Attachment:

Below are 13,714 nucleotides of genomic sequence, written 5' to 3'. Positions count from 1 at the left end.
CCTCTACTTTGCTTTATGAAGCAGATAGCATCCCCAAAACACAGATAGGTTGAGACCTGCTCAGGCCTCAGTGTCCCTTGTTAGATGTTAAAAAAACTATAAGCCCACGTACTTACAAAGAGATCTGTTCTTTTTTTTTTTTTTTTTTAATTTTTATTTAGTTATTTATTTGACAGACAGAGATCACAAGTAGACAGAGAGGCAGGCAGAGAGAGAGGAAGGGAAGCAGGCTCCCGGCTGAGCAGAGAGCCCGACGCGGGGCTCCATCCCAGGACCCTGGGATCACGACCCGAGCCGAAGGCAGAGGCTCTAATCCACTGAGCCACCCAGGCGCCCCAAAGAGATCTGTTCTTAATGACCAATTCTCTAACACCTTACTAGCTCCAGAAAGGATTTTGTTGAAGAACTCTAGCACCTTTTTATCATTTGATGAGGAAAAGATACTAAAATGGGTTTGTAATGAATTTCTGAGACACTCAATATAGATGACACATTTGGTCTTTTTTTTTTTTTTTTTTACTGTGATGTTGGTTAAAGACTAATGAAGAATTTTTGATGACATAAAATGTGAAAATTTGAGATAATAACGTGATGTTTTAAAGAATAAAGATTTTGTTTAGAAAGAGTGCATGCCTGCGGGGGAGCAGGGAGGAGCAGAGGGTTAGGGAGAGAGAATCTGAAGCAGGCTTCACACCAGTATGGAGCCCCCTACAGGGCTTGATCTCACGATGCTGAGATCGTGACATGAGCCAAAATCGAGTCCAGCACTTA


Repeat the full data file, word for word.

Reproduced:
Below are 13,714 nucleotides of genomic sequence, written 5' to 3'. Positions count from 1 at the left end.
CCTCTACTTTGCTTTATGAAGCAGATAGCATCCCCAAAACACAGATAGGTTGAGACCTGCTCAGGCCTCAGTGTCCCTTGTTAGATGTTAAAAAAACTATAAGCCCACGTACTTACAAAGAGATCTGTTCTTTTTTTTTTTTTTTTTTAATTTTTATTTAGTTATTTATTTGACAGACAGAGATCACAAGTAGACAGAGAGGCAGGCAGAGAGAGAGGAAGGGAAGCAGGCTCCCGGCTGAGCAGAGAGCCCGACGCGGGGCTCCATCCCAGGACCCTGGGATCACGACCCGAGCCGAAGGCAGAGGCTCTAATCCACTGAGCCACCCAGGCGCCCCAAAGAGATCTGTTCTTAATGACCAATTCTCTAACACCTTACTAGCTCCAGAAAGGATTTTGTTGAAGAACTCTAGCACCTTTTTATCATTTGATGAGGAAAAGATACTAAAATGGGTTTGTAATGAATTTCTGAGACACTCAATATAGATGACACATTTGGTCTTTTTTTTTTTTTTTTTTACTGTGATGTTGGTTAAAGACTAATGAAGAATTTTTGATGACATAAAATGTGAAAATTTGAGATAATAACGTGATGTTTTAAAGAATAAAGATTTTGTTTAGAAAGAGTGCATGCCTGCGGGGGAGCAGGGAGGAGCAGAGGGTTAGGGAGAGAGAATCTGAAGCAGGCTTCACACCAGTATGGAGCCCCCTACAGGGCTTGATCTCACGATGCTGAGATCGTGACATGAGCCAAAATCGAGTCCAGCACTTA